In the Western world, the problem of burnout is more acknowledged. It is widely accepted that personal health – both physical and psychological – is now a priority. Emotions become important not only in deciding when purchasing a product or service, but also when choosing your next employer. Meanwhile, burnout became the main problem of 2021 for 81% respondents in a research by the international consulting company Willis Towers Watson.

Willis Towers Watson’s experts have also shared their insights on how companies can reduce the risk of their employees’ burnout and suggest several ways for doing that:

  • First, it is easier to prevent burnout than to cure. Therefore, companies are advised to support employees’ wellbeing: organize physical activity challenges, stimulate open-air breaks, and provide healthy nutrition guidance. 
  • Second, the company’s management should be informed about signs of burnout to identify them among all employees, even those in the home office. 
  • Finally, since the workload has often become unpredictable and unsustainable, it is recommended to provide more support and feedback from the management, and in certain cases, to be more flexible in working hours and to allow vacation and days off when requested.

Professional burnout expert Jennifer Moss says that empathy by the management is key to a company’s success in the modern world. First and foremost, empathy creates an open and safe space where each employee can express their feelings and where they would be heard by the management. Furthermore, it can help build mutual trust among employees: leaders trust staff that they can perform in the most efficient manner, while staff trusts leaders in taking decisions. This results in Moss’s third point of takeaway: companies reach their business goals and employees burn out less often thanks to a comfortable and safe atmosphere at work.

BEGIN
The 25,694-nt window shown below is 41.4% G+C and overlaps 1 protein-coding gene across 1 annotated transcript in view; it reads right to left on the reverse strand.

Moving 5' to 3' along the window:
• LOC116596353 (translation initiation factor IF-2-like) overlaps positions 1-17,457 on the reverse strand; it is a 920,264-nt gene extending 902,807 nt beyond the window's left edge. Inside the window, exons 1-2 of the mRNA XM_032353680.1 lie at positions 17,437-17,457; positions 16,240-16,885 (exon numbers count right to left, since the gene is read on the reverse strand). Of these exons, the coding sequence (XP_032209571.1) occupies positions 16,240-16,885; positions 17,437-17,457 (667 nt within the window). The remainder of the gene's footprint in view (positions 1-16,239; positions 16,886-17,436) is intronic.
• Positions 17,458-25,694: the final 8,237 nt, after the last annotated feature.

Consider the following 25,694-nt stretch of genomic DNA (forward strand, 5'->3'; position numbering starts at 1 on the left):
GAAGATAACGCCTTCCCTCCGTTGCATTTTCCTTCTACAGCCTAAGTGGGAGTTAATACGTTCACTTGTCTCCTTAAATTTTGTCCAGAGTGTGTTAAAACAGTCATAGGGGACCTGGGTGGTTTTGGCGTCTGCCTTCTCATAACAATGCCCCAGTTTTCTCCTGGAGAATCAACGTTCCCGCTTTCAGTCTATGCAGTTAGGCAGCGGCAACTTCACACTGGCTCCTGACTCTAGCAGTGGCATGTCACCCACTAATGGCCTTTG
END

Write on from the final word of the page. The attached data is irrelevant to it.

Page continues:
In real life, companies choose different ways to support their employees. For example, Microsoft is offering its employees $1200 that can be spent on anything that can help maintain or improve their well-being. Google introduced additional days off and no meetings week. Investment bank Jefferies offered staff free workout equipment, including the expensive Peloton bike.

The pandemic very quickly and without giving any time to adapt has produced new challenges for us and created a whole new environment. Both companies and employees have been forced to fit in the new conditions in real time, to simultaneously rearrange the psychic setup and business processes. However, if the trend for a human-centered world remains, in several years we may possibly find ourselves in a more psychologically sound society and companies would be able to be both more effective and empathic.

Ekaterina Movsesyan
CEO, CROS Public Relations & Public Affairs Company
Ekaterina has been working in communications for over 17 years. She joined CROS in 2010 as a project manager. As Vice President and Deputy CEO, she was in charge of comprehensive communication projects, new accounts and practices development, and was in charge of the implementation of the company’s strategy. In the CEO role, Ekaterina carries out operational management of the agency and manages business development and development of CROS competences. Since 2020, she is a member of the expert panel of the “Silver Archer”, the most prestigious Russian PR award. She graduated from the Moscow Institute of Economics, Management and Law, also the European School of Brussels, she got EMBA program at the Moscow School of Management SKOLKOVO and Independent Director program of the Association of Independent Directors.